CARTESIAN CURVE

 René Descartes (1596-1650): French philosopher, mathematician and physicist.

 Reduced Cartesian equation: . If  then the equation can be written: and a cyclic generation stems from the circle with centre O and radius R as the initial curve, the circle with centre A(a,0) and radius  as inversion circle, and inversion power p.  In the frame (A,  , ): Cartesian equation:  . Polar equation: .

The Cartesian curves are the bicircular quartics with two cusps at infinity.
They are the curves that can be defined as cyclic curves with a circle as the initial curve (called initial circle). In other words, they are the envelopes of the circles whose centres describe the initial circle and such that a fixed point has a constant power with respect to these circles.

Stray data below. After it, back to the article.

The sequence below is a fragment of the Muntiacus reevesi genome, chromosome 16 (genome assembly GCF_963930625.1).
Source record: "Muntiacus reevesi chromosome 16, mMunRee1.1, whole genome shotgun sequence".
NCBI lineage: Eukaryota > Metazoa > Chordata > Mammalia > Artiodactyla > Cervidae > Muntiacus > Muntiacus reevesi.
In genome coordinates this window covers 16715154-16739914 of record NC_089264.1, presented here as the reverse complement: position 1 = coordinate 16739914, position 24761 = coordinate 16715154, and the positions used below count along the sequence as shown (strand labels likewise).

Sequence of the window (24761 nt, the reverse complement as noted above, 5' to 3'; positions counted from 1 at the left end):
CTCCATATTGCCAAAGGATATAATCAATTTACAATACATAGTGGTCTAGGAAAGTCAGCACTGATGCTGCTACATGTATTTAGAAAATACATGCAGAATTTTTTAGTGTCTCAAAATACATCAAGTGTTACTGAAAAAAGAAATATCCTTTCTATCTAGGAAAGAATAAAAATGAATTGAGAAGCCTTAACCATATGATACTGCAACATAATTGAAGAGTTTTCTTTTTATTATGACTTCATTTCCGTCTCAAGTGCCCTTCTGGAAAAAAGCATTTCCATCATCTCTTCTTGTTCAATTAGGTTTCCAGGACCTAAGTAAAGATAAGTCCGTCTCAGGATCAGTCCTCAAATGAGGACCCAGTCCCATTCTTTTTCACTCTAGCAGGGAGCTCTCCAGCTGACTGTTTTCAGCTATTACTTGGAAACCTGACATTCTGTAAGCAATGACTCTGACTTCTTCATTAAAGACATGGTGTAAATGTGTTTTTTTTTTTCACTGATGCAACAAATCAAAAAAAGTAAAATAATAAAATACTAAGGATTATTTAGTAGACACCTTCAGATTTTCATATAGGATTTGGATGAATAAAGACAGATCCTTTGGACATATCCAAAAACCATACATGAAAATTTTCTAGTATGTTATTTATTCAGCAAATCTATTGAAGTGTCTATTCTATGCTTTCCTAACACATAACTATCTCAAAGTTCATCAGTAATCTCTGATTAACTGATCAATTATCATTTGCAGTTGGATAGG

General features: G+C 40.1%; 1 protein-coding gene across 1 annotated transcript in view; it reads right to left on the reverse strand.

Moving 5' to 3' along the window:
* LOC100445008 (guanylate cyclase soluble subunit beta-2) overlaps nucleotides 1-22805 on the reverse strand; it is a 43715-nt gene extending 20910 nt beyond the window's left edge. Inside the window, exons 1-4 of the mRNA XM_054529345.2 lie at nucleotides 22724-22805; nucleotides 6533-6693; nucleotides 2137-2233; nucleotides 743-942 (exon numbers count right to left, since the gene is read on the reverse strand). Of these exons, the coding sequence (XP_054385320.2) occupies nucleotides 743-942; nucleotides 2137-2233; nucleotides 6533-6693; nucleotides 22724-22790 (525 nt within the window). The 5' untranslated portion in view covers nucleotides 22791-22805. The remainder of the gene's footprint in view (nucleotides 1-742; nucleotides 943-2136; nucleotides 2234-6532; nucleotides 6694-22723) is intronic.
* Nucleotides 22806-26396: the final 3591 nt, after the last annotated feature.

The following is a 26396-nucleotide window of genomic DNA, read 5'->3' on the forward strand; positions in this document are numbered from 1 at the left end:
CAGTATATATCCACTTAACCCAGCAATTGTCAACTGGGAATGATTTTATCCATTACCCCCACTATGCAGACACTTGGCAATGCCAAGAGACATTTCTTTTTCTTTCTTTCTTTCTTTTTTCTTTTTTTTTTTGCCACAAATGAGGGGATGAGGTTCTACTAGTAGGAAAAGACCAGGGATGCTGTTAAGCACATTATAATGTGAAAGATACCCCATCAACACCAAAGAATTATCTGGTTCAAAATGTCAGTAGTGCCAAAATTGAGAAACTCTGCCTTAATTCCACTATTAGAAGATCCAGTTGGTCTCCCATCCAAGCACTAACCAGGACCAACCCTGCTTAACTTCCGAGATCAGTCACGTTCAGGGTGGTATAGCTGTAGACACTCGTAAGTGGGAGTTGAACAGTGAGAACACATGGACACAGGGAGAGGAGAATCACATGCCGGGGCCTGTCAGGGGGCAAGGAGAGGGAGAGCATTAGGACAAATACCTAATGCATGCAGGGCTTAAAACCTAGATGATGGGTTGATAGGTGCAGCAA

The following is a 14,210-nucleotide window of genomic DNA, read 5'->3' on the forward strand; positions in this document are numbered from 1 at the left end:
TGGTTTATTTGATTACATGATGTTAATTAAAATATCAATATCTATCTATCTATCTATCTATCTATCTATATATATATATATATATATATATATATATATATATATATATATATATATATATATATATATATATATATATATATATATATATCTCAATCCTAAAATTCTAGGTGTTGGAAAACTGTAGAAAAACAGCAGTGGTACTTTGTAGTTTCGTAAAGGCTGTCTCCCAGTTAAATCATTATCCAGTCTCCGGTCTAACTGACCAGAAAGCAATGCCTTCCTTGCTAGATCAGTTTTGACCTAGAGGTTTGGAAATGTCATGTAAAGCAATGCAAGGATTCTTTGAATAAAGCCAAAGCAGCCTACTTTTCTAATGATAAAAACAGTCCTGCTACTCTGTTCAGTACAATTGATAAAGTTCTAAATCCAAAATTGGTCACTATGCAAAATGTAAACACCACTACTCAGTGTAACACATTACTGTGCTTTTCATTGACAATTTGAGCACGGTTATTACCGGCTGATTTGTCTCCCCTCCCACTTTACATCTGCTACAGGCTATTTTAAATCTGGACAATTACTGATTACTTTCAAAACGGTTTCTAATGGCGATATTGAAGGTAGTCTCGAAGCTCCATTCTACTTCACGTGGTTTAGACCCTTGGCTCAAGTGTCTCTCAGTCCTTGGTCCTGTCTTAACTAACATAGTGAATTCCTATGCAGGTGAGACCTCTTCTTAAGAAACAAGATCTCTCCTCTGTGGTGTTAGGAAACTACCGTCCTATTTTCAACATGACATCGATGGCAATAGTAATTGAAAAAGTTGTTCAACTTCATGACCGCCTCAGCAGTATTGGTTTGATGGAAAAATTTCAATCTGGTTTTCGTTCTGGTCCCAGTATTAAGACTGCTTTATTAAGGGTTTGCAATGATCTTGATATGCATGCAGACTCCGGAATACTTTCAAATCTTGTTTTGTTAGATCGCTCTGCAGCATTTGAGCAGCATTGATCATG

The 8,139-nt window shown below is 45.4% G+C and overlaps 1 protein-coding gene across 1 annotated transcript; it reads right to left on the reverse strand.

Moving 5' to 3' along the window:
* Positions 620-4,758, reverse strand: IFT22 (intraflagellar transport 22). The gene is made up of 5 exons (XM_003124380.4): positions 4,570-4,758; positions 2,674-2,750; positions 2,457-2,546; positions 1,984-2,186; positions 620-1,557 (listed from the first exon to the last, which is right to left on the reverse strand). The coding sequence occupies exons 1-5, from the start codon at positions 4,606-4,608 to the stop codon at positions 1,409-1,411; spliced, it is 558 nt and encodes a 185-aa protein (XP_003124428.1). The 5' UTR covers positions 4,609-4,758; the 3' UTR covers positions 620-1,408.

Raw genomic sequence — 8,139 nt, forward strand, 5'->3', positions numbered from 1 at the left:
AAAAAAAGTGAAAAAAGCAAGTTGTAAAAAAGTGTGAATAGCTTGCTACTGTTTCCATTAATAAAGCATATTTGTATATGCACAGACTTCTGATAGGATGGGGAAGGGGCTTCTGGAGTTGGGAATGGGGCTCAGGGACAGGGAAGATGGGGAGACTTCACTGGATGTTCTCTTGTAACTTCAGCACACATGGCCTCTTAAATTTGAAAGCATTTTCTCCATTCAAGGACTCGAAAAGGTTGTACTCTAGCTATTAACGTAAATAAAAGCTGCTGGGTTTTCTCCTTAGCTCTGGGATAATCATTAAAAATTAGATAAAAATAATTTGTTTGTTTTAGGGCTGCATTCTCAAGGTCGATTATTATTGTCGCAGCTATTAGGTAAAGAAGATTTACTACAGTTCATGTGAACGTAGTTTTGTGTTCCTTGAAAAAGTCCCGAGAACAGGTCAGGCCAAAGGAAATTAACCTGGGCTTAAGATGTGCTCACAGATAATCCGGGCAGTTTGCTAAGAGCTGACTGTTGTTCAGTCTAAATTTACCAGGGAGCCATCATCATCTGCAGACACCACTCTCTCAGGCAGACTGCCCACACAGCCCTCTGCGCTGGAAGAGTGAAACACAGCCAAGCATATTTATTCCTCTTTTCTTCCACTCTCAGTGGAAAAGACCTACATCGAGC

When p < 0, we get the genuine complete Cartesian oval (???).

Different cases when = radius of the inversion circle:
- when the initial circle is inside the inversion circle (), the curve does not have real points.
- when the inversion circle is a singleton and is inside or outside the initial circle ( or  and ) we get, twice, the genuine complete Cartesian ovals again.
- when the inversion and initial circles intersect at two distinct points B and C (), we get the special Cartesian curves, that have a tripolar equation:  with ??. These curves are inverses of Cartesian ovals.
- when the inversion circle is a singleton or is tangent to the initial circle ( or  r = 0), we get a limaçon of Pascal.

To sum up, the family of Cartesian curves is composed of complete Cartesian ovals and their inverses.